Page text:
LOUDON, N.H. – Kyle Busch needed some OT to grab that checkered flag.

Once he did, he bowed twice to the crowd.

He could have done it one more time — one for each green-white-checkered finish he needed to survive at New Hampshire Motor Speedway.

Busch dominated in regulation, then proved he had the car to beat in three attempts of NASCAR’s version of overtime to win the Nationwide Series race.

Busch needed to drive 213 laps of a scheduled 200-lap race to win his seventh race of the season. He snapped a four-race winless streak and got his 58th career Nationwide victory.

He had enough fuel left in the tank to win from the pole for the fourth time this season.

Busch then used it all up with one big burnout.

“We didn’t want to have those late restarts,” Busch said. “We felt like we had just enough fuel to make it to the end.”

Who knew they’d need every drop?

The bonus racing stretched just about every car on the track. Not everyone made it.

Brian Vickers ran out of gas just as he crossed the finish line. Busch pitted for the final time two laps after Vickers, on Lap 119. He tried to conserve fuel through various methods and pad his stats for total laps led. He passed the 12,000 mark in career laps led and has 12,085 now.

“It’s just about being out front and setting your own pace,” Busch said. “It’s kind of like minding your own business. I like everyone away from me and to be doing my own thing.”

Joe Gibbs Racing drivers Busch (141), Vickers (63) and Matt Kenseth (nine) led every lap.

Vickers was second and Austin Dillon third. Brian Scott and Michael Annett rounded out the top five.

“Finally, nothing stupid happened and we kept our nose clean and brought home a top-five,” Annett said.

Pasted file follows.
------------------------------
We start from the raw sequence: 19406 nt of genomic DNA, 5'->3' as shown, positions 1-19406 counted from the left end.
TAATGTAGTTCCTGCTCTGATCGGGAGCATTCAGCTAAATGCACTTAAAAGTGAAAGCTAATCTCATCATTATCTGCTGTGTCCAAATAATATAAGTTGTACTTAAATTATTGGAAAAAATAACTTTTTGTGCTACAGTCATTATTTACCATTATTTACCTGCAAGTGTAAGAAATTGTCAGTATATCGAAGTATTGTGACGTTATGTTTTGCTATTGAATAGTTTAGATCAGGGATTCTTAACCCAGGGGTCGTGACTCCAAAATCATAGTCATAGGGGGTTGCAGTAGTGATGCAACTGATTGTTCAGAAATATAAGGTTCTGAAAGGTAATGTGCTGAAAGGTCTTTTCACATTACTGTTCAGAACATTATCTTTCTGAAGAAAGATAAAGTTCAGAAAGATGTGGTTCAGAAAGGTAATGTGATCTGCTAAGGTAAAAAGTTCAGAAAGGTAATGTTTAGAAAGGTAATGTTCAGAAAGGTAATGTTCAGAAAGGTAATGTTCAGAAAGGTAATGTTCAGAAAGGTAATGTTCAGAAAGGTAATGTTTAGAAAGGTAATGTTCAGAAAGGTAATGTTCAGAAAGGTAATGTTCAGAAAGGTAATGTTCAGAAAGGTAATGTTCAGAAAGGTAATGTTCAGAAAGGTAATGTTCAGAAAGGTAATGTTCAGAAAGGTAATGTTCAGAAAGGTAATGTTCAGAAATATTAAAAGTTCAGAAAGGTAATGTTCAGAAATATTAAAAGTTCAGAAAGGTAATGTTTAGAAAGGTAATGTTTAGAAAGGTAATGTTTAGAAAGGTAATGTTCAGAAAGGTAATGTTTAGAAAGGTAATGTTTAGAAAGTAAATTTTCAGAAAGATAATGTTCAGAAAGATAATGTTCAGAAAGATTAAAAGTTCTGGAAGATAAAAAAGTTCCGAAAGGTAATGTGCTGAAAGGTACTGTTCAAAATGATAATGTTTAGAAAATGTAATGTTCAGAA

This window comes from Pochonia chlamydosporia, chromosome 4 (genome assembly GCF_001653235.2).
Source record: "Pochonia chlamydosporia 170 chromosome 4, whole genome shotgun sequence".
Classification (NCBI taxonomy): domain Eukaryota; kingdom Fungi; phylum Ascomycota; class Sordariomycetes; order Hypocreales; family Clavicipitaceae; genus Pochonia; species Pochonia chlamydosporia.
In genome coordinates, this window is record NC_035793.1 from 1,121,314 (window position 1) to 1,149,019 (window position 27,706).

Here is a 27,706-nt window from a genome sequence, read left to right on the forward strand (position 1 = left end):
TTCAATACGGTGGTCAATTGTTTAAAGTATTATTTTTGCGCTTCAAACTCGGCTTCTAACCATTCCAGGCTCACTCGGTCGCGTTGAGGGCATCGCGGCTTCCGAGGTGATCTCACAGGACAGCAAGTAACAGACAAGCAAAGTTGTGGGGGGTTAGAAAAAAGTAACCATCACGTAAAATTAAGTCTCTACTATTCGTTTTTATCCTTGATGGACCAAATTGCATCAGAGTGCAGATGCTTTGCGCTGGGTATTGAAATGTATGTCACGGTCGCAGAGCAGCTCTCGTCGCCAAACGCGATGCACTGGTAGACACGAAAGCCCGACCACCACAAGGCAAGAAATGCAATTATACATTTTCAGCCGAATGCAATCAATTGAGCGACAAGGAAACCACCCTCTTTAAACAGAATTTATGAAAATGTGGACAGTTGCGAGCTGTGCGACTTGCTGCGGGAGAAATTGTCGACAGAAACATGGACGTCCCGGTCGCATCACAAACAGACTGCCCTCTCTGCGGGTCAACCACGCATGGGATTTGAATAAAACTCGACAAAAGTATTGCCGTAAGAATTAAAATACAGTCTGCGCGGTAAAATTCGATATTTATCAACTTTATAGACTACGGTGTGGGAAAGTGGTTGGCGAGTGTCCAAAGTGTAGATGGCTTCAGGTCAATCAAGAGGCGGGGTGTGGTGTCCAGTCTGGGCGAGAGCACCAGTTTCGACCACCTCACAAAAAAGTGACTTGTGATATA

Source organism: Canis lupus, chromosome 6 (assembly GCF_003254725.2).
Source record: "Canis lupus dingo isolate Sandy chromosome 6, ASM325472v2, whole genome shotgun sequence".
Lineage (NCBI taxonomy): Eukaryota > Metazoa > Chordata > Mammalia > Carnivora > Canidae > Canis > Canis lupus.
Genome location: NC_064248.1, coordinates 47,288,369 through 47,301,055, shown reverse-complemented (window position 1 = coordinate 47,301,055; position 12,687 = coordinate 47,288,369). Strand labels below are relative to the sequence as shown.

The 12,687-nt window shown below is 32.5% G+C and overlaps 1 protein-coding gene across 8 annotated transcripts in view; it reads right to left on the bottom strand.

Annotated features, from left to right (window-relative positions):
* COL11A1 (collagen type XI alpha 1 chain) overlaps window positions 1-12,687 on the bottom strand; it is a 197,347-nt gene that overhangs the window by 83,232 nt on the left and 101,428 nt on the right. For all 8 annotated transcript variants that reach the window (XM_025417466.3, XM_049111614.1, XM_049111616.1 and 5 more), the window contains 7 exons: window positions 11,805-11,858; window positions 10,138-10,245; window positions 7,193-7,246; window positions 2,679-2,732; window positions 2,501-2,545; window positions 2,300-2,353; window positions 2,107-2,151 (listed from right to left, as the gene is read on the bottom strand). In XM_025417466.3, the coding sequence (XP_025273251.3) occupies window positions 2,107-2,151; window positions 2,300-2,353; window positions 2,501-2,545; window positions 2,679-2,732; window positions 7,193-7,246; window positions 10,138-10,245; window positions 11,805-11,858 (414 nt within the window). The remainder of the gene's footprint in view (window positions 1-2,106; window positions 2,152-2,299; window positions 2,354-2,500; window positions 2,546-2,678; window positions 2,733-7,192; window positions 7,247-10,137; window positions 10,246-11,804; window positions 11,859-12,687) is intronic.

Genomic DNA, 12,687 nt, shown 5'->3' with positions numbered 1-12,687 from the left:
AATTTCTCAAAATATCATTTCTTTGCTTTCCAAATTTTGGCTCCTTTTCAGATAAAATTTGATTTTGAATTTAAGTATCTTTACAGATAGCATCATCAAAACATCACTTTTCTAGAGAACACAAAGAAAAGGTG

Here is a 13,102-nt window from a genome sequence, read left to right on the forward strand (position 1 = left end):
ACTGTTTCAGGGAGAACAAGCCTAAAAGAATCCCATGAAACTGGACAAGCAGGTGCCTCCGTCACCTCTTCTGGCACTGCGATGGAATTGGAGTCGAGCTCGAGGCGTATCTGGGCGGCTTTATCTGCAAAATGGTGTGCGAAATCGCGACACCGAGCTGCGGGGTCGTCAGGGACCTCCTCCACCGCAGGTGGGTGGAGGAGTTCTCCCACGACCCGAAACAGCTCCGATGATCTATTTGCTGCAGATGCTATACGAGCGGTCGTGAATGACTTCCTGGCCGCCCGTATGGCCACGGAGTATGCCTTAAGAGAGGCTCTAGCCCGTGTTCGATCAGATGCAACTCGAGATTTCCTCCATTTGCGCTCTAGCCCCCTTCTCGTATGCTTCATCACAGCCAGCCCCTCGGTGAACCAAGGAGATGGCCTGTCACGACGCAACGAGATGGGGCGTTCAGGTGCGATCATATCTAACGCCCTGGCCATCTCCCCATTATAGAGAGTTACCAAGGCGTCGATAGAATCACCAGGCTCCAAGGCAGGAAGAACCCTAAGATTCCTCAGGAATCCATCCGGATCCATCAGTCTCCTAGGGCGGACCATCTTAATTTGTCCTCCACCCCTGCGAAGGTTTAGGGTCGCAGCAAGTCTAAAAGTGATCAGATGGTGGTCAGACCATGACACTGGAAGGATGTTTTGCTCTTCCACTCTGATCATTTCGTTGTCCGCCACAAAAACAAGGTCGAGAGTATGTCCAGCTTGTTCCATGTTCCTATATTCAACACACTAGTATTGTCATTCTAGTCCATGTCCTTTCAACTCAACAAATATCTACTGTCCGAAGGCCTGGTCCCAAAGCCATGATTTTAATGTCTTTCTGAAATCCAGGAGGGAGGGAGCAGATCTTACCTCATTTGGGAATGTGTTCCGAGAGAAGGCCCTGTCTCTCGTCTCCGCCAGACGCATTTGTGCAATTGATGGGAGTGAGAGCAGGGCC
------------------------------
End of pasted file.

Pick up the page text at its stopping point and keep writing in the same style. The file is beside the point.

Nothing stupid, just wild.

Busch had the car to beat and seemed like he could put the No. 54 Toyota on cruise control heading into Victory Lane.

Then the real fun started.

Chad Hackenbracht spun out with two laps left.

No sooner did they restart, than Landon Cassill ran out of fuel and stalled on the track. The caution came out, and Mike Wallace pushed Cassill out of the way.

There was a four-car wreck on Lap 206 that brought out the caution flag yet again. Parker Kligerman’s car was stuck in the infield mud for a bit after the accident.

Elliott Sadler then spun on Lap 212, but this time the caution did not come out and Busch finally pulled away for good.

INDYCAR: Long after Scott Dixon raised the winner’s trophy for the second week in a row, controversy and comedy hung over the first of two races through the streets of Toronto.

What was certain was that Dixon’s win at Exhibition Place was the 31st of his career and moved him into a tie for seventh all-time with teammate Dario Franchitti, Sebastien Bourdais and Paul Tracy.

Bourdais finished second for his first podium since the 2007 Champ Car season, and Franchitti was third. But IndyCar temporarily stripped Fran-chitti of his finish for blocking Will Power on the final restart. Franchitti’s Target Chip Ganassi Racing appealed the penalty, and the driver was summoned before series officials at least an hour after the race.

It left the final finishing order undecided for two hours as the Ganassi team presented data from the incident. Eventually, Franchitti was returned to his third-place finish.

And to think, IndyCar gets to do it all over again Sunday in the second of three doubleheader weekends on this year’s schedule.

Dixon will try to make it three in a row, just a week after picking up his first win of the season at Pocono. There’s a $50,000 bonus available if he can sweep the Toronto doubleheader.

BEECH RIDGE: Charlie Colby of Newcastle took the lead on Lap 5 and held it the rest of the way to win the Pro Series 40-lap feature.

It was the first victory of the season for Colby, who was the only two-time winner in the Pro Series a year ago. Steve Carrier of Saco finished second, followed by Bill Rodgers of Old Orchard Beach, Mike Rowe of Turner and Mike Maietta Jr. of South Portland

Other winners were: Brandon Ingalls of Windham, Sport Series; Justin Karkos of Livermore, Wildcat; and Dave Cameron of Alfred, Road Runners.


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